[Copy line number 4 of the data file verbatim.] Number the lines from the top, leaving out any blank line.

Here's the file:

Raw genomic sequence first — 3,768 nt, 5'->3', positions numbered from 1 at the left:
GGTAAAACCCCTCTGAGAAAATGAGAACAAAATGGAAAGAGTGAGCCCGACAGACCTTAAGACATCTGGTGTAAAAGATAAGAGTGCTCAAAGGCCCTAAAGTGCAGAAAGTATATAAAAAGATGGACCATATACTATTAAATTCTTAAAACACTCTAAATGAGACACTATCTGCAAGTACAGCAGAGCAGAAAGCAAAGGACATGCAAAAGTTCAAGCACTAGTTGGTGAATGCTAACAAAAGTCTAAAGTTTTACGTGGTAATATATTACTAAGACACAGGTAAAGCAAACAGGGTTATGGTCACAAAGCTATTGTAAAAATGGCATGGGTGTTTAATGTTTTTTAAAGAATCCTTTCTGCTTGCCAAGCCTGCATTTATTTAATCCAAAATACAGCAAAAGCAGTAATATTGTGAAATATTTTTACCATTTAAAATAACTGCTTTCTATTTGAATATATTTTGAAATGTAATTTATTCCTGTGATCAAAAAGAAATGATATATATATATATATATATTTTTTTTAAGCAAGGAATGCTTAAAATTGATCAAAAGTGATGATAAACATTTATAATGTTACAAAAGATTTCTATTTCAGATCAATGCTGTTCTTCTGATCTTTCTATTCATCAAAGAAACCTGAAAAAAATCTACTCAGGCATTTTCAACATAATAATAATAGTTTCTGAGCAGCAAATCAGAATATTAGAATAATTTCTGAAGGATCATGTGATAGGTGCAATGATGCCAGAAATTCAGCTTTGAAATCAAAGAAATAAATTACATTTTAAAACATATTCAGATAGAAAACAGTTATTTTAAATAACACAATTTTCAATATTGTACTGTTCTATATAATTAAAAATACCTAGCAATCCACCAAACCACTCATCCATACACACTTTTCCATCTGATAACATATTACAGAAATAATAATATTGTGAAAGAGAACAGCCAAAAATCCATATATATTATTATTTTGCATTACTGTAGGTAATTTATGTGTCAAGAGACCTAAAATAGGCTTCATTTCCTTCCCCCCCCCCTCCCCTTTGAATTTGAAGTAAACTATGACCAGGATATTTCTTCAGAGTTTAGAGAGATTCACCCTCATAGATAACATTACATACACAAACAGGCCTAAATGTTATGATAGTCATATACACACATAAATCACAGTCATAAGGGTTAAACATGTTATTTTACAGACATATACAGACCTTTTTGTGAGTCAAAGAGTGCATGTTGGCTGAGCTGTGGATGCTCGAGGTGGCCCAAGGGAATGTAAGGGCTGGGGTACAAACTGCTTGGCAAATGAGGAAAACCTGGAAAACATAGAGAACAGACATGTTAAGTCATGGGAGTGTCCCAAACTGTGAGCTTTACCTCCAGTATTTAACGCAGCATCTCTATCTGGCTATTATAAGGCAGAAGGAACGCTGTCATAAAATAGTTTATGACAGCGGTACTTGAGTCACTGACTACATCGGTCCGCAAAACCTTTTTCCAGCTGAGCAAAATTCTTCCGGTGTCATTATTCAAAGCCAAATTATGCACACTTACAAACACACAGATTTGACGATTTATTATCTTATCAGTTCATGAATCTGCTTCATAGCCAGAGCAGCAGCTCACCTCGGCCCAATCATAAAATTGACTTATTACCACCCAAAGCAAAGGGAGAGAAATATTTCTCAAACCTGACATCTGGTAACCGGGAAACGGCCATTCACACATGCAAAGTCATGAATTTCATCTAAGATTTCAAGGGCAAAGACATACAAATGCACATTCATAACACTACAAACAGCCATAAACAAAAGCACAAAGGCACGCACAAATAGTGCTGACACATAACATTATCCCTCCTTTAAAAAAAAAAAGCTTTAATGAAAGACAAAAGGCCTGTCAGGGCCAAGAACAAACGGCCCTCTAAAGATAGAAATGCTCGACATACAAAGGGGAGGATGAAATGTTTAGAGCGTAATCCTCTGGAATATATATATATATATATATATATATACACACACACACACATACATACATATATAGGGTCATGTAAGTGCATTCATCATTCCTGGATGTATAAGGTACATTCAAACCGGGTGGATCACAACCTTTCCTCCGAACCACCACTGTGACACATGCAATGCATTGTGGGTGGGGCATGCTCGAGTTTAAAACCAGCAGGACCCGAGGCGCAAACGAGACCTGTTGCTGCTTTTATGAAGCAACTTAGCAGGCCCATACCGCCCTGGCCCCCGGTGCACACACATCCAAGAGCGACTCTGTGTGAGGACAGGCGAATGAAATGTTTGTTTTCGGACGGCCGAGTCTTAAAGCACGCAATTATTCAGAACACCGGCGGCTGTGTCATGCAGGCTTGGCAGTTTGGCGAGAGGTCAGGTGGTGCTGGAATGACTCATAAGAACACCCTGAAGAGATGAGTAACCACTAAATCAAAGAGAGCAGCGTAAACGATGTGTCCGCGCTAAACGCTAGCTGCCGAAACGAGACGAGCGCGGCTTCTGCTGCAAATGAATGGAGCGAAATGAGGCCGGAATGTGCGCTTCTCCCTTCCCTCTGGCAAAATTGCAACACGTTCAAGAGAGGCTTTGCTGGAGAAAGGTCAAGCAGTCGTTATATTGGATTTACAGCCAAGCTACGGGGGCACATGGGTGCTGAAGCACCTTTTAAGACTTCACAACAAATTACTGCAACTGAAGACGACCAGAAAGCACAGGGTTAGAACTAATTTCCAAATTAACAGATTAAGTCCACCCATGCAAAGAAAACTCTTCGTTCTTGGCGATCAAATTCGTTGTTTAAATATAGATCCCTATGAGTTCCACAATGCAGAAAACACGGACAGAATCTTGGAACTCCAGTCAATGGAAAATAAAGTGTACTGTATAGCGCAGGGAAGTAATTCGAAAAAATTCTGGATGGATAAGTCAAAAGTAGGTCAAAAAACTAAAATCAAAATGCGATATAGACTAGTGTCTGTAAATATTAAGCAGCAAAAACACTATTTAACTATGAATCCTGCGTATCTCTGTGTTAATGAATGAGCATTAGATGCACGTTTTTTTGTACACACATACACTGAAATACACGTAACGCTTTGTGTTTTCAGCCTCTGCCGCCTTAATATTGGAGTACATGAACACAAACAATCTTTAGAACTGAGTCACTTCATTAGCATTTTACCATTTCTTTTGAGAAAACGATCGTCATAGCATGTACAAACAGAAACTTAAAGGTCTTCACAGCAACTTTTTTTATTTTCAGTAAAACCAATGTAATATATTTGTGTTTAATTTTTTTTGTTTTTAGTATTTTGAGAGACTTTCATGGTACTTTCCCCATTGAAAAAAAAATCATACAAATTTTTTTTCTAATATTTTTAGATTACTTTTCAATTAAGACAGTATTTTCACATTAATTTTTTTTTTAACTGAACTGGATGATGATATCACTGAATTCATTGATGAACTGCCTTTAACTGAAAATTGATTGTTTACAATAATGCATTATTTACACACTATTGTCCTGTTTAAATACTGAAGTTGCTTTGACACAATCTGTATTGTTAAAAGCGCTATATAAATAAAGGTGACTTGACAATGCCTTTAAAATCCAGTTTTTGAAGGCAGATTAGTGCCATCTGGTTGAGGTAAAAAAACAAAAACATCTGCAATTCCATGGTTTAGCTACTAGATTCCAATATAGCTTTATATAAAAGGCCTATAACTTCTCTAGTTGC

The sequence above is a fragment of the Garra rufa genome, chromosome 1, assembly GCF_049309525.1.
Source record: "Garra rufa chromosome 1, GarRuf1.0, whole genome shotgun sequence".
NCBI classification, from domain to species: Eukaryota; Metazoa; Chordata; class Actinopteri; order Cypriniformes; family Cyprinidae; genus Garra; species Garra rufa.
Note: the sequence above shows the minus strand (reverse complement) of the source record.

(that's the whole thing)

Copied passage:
Source record: "Garra rufa chromosome 1, GarRuf1.0, whole genome shotgun sequence".